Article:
Join Suzanna Kaye for an in-depth discussion in this video Creating a complex master password, part of Learning LastPass Password Management.
- A password is only as strong as your memory. If you've forgotten your password, then it's of no use to you any more. Creating strong passwords is the key to your online security. I'll go over a few tricks to create and remember a complex master password. First, what is a strong, complex password? For a truly strong password, you should have most, if not all, of these elements. The maximum allowable characters, which is the combination of letters, numbers and symbols. This is most often eight.
At least one capital letter, and preferably not as the first letter. At least one number, at least one symbol, and avoid the most often used exclamation point and hashtag and the other top number key symbols. But opt instead for the lesser used greater than sign, end bracket. No words or names found in the dictionary, not even in foreign dictionaries. And no personal or common names, dates or numbers. The best passwords have all of the above and are nonsense words or phrases.
Words or phrases you can't find in a dictionary or in normal language, not even in foreign languages. For example, t>&p0btC. How do you create and remember a password like this? My trick is to think of a quote, lyric, or phrase, I can easily remember and base it on that. In this example, I based it on the phrase, "The great and powerful Oz behind the curtain", from the Wizard of Oz books and movie.
This is how I converted it. "The" is the t, "great" is the greater than sign, "and" is the & symbol, "powerful" is the p, "Oz" is the zero, I replaced the O in Oz with a zero, which works in this case because it's a nonsense word, "behind" is b, "the" is t, and "curtain" is capital C. I chose this word to be the capital because when I say the phrase in my head, I place the emphasis on the world curtain.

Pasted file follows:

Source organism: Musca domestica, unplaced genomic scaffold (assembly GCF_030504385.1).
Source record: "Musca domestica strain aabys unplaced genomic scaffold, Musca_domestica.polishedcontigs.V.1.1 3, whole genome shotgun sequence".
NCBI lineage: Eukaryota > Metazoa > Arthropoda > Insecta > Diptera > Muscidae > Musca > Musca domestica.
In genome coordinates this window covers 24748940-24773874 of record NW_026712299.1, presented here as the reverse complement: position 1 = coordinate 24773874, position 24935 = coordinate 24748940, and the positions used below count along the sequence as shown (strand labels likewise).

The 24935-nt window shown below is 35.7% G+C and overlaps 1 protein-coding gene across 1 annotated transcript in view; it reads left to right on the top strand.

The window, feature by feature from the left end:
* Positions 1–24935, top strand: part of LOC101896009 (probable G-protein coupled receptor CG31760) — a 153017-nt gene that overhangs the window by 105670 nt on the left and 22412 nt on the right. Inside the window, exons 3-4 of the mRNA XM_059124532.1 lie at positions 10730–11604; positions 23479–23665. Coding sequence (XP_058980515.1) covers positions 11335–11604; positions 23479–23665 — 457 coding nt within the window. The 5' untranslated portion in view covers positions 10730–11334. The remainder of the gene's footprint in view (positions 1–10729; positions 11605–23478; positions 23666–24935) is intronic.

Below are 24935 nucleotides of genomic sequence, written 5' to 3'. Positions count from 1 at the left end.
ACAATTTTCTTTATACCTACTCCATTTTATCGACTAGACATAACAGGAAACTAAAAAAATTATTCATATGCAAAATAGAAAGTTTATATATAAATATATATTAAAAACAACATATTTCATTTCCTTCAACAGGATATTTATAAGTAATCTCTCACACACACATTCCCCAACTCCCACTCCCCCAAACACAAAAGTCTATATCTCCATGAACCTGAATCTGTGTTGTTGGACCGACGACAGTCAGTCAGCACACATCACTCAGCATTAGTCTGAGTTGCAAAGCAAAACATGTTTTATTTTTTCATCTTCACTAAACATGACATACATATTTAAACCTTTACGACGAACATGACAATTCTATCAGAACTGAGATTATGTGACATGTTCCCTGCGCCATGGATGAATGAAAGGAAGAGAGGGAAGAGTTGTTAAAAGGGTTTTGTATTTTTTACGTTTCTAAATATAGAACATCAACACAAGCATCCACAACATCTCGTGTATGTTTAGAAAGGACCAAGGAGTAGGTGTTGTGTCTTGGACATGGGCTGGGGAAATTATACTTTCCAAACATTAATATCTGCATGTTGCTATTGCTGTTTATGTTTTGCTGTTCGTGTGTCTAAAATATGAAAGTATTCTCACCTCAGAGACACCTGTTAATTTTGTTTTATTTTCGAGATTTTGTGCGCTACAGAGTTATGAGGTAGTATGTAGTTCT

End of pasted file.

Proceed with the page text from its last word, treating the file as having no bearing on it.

That leads to a very strong password. t>&p0btC Combine this with two factor authentication, which I talk about in a later movie, and change your password at least monthly, and you have a powerhouse of security protecting you.
First, learn how to set up and use LastPass on desktops, phones, and tablets; upload existing passwords and generate new ones; organize data; and work with identities and Secure Notes. Then discover how to share logins and folders with others, sync data, use the LastPass Tab and LastPass Wallet apps, and understand best practices for adjusting LastPass security settings and alerts.
- Creating a complex master password
- Creating a LastPass account
- Installing LastPass
- Uploading logins
- Using form fill profiles and secure notes
- Sharing logins
- Adjusting security settings
- Auditing your security with LastPass
- Backing up and syncing LastPass data
Skill Level Beginner
Q: My screen doesn't match the LastPass interface shown in the course. What changed?
- The order of the items in the left-hand menu is slightly different, and Settings was renamed Account Settings.
- The folder icons in the vault have a slightly different look.
- The security login option for grid authentication is no longer offered in the Account Settings' Security tab; it is only in the Multifactor tab.
- The security keyboard is no longer a grey button under the login, but a keyboard icon within the password box.
- Menus in the Tools menu open a bit differently, though all items are in the same order and have the same names.
- The popup box to share a login has a slightly different look and no longer shows the option of sharing a password only or a full login.
- In the top menu, they added a Credit Monitoring option and moved the Tutorials option to the left-side menu.
- When adding a login, the Add to Favorites option is now at the top of the dialogue box and the other settings are accessed by clicking a link at the bottom called Advanced Settings. Previously, they were always visible.